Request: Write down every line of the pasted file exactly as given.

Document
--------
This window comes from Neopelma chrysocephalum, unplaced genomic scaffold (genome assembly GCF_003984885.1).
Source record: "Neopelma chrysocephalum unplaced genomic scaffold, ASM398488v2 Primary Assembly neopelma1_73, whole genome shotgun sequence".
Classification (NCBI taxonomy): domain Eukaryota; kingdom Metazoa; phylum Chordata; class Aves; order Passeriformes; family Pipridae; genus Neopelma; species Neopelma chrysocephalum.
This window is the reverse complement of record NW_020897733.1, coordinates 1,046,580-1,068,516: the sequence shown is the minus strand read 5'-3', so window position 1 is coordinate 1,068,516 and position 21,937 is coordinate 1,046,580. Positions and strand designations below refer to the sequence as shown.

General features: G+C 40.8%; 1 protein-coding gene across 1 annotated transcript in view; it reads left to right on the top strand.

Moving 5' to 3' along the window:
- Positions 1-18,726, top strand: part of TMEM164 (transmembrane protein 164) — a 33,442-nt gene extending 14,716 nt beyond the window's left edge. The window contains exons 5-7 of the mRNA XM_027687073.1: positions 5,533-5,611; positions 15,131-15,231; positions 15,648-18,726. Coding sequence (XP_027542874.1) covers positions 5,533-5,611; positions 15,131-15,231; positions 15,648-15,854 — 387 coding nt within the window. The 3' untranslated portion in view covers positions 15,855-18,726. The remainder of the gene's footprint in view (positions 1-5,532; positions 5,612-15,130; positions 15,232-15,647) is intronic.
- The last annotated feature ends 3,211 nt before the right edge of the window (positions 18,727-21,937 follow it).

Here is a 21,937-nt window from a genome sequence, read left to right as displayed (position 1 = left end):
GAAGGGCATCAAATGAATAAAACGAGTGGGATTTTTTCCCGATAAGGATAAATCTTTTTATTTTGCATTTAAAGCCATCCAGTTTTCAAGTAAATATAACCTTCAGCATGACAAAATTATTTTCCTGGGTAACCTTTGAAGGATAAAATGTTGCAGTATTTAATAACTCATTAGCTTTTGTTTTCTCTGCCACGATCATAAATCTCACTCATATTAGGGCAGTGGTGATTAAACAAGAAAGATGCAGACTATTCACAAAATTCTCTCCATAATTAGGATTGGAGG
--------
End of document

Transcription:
This window comes from Neopelma chrysocephalum, unplaced genomic scaffold (genome assembly GCF_003984885.1).
Source record: "Neopelma chrysocephalum unplaced genomic scaffold, ASM398488v2 Primary Assembly neopelma1_73, whole genome shotgun sequence".
Classification (NCBI taxonomy): domain Eukaryota; kingdom Metazoa; phylum Chordata; class Aves; order Passeriformes; family Pipridae; genus Neopelma; species Neopelma chrysocephalum.
This window is the reverse complement of record NW_020897733.1, coordinates 1,046,580-1,068,516: the sequence shown is the minus strand read 5'-3', so window position 1 is coordinate 1,068,516 and position 21,937 is coordinate 1,046,580. Positions and strand designations below refer to the sequence as shown.

General features: G+C 40.8%; 1 protein-coding gene across 1 annotated transcript in view; it reads left to right on the top strand.

Moving 5' to 3' along the window:
- Positions 1-18,726, top strand: part of TMEM164 (transmembrane protein 164) — a 33,442-nt gene extending 14,716 nt beyond the window's left edge. The window contains exons 5-7 of the mRNA XM_027687073.1: positions 5,533-5,611; positions 15,131-15,231; positions 15,648-18,726. Coding sequence (XP_027542874.1) covers positions 5,533-5,611; positions 15,131-15,231; positions 15,648-15,854 — 387 coding nt within the window. The 3' untranslated portion in view covers positions 15,855-18,726. The remainder of the gene's footprint in view (positions 1-5,532; positions 5,612-15,130; positions 15,232-15,647) is intronic.
- The last annotated feature ends 3,211 nt before the right edge of the window (positions 18,727-21,937 follow it).

Here is a 21,937-nt window from a genome sequence, read left to right as displayed (position 1 = left end):
GAAGGGCATCAAATGAATAAAACGAGTGGGATTTTTTCCCGATAAGGATAAATCTTTTTATTTTGCATTTAAAGCCATCCAGTTTTCAAGTAAATATAACCTTCAGCATGACAAAATTATTTTCCTGGGTAACCTTTGAAGGATAAAATGTTGCAGTATTTAATAACTCATTAGCTTTTGTTTTCTCTGCCACGATCATAAATCTCACTCATATTAGGGCAGTGGTGATTAAACAAGAAAGATGCAGACTATTCACAAAATTCTCTCCATAATTAGGATTGGAGG